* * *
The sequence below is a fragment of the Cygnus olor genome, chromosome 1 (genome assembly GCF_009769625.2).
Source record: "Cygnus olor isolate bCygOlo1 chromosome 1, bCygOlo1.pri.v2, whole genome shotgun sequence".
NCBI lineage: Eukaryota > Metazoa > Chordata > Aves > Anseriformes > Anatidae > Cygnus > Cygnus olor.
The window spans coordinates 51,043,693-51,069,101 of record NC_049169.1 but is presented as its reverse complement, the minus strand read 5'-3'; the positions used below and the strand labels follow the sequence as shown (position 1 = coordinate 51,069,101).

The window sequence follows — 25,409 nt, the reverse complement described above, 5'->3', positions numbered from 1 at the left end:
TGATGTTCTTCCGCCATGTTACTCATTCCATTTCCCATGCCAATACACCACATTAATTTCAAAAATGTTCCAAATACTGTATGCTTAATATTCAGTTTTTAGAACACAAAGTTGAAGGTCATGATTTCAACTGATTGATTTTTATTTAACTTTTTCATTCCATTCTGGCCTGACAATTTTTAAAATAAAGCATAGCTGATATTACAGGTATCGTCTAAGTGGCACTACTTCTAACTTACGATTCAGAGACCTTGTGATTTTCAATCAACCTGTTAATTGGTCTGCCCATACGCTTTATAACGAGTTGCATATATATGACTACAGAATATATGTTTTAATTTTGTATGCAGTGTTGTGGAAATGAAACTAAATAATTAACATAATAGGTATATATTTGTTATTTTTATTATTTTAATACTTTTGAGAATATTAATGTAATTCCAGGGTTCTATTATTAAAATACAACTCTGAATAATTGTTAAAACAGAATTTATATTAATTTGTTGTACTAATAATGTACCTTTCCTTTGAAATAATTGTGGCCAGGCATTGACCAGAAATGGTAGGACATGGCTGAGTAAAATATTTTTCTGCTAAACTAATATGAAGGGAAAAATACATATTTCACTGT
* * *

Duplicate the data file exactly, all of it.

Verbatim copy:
The sequence below is a fragment of the Cygnus olor genome, chromosome 1 (genome assembly GCF_009769625.2).
Source record: "Cygnus olor isolate bCygOlo1 chromosome 1, bCygOlo1.pri.v2, whole genome shotgun sequence".
NCBI lineage: Eukaryota > Metazoa > Chordata > Aves > Anseriformes > Anatidae > Cygnus > Cygnus olor.
The window spans coordinates 51,043,693-51,069,101 of record NC_049169.1 but is presented as its reverse complement, the minus strand read 5'-3'; the positions used below and the strand labels follow the sequence as shown (position 1 = coordinate 51,069,101).

The window sequence follows — 25,409 nt, the reverse complement described above, 5'->3', positions numbered from 1 at the left end:
TGATGTTCTTCCGCCATGTTACTCATTCCATTTCCCATGCCAATACACCACATTAATTTCAAAAATGTTCCAAATACTGTATGCTTAATATTCAGTTTTTAGAACACAAAGTTGAAGGTCATGATTTCAACTGATTGATTTTTATTTAACTTTTTCATTCCATTCTGGCCTGACAATTTTTAAAATAAAGCATAGCTGATATTACAGGTATCGTCTAAGTGGCACTACTTCTAACTTACGATTCAGAGACCTTGTGATTTTCAATCAACCTGTTAATTGGTCTGCCCATACGCTTTATAACGAGTTGCATATATATGACTACAGAATATATGTTTTAATTTTGTATGCAGTGTTGTGGAAATGAAACTAAATAATTAACATAATAGGTATATATTTGTTATTTTTATTATTTTAATACTTTTGAGAATATTAATGTAATTCCAGGGTTCTATTATTAAAATACAACTCTGAATAATTGTTAAAACAGAATTTATATTAATTTGTTGTACTAATAATGTACCTTTCCTTTGAAATAATTGTGGCCAGGCATTGACCAGAAATGGTAGGACATGGCTGAGTAAAATATTTTTCTGCTAAACTAATATGAAGGGAAAAATACATATTTCACTGT